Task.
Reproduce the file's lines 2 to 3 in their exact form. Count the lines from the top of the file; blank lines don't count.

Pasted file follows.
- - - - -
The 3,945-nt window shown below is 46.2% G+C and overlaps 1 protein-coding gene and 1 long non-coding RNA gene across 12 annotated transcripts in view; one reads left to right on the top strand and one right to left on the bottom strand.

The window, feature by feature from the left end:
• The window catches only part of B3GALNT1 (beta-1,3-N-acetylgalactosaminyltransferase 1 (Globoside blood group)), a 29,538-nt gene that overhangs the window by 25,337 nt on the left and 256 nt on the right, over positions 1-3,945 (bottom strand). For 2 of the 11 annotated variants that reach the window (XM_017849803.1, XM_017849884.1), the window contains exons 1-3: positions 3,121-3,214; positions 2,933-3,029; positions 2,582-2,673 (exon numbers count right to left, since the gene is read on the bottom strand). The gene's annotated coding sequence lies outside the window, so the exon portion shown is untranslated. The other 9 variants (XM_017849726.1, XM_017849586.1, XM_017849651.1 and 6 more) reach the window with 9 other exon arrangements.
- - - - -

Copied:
The window, feature by feature from the left end:
• The window catches only part of B3GALNT1 (beta-1,3-N-acetylgalactosaminyltransferase 1 (Globoside blood group)), a 29,538-nt gene that overhangs the window by 25,337 nt on the left and 256 nt on the right, over positions 1-3,945 (bottom strand). For 2 of the 11 annotated variants that reach the window (XM_017849803.1, XM_017849884.1), the window contains exons 1-3: positions 3,121-3,214; positions 2,933-3,029; positions 2,582-2,673 (exon numbers count right to left, since the gene is read on the bottom strand). The gene's annotated coding sequence lies outside the window, so the exon portion shown is untranslated. The other 9 variants (XM_017849726.1, XM_017849586.1, XM_017849651.1 and 6 more) reach the window with 9 other exon arrangements.